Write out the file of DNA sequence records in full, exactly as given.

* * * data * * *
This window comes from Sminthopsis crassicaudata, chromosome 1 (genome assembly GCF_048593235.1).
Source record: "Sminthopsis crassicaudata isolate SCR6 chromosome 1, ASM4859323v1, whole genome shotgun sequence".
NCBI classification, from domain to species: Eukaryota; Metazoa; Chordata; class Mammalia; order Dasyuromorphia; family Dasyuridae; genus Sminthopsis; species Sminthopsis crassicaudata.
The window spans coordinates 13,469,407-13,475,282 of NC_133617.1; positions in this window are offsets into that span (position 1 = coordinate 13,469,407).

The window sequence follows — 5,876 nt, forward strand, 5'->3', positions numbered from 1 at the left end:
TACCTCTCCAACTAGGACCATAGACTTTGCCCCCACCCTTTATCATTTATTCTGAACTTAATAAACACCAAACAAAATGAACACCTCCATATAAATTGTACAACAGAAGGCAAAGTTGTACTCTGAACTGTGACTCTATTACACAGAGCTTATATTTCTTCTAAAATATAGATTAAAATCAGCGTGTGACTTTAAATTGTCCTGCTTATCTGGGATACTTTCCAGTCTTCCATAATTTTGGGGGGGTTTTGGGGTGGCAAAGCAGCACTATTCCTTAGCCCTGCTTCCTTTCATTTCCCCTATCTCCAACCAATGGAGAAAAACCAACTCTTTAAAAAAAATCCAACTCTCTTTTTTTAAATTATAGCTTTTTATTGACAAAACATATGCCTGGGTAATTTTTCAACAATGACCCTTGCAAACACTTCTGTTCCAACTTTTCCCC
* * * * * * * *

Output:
This window comes from Sminthopsis crassicaudata, chromosome 1 (genome assembly GCF_048593235.1).
Source record: "Sminthopsis crassicaudata isolate SCR6 chromosome 1, ASM4859323v1, whole genome shotgun sequence".
NCBI classification, from domain to species: Eukaryota; Metazoa; Chordata; class Mammalia; order Dasyuromorphia; family Dasyuridae; genus Sminthopsis; species Sminthopsis crassicaudata.
The window spans coordinates 13,469,407-13,475,282 of NC_133617.1; positions in this window are offsets into that span (position 1 = coordinate 13,469,407).

The window sequence follows — 5,876 nt, forward strand, 5'->3', positions numbered from 1 at the left end:
TACCTCTCCAACTAGGACCATAGACTTTGCCCCCACCCTTTATCATTTATTCTGAACTTAATAAACACCAAACAAAATGAACACCTCCATATAAATTGTACAACAGAAGGCAAAGTTGTACTCTGAACTGTGACTCTATTACACAGAGCTTATATTTCTTCTAAAATATAGATTAAAATCAGCGTGTGACTTTAAATTGTCCTGCTTATCTGGGATACTTTCCAGTCTTCCATAATTTTGGGGGGGTTTTGGGGTGGCAAAGCAGCACTATTCCTTAGCCCTGCTTCCTTTCATTTCCCCTATCTCCAACCAATGGAGAAAAACCAACTCTTTAAAAAAAATCCAACTCTCTTTTTTTAAATTATAGCTTTTTATTGACAAAACATATGCCTGGGTAATTTTTCAACAATGACCCTTGCAAACACTTCTGTTCCAACTTTTCCCC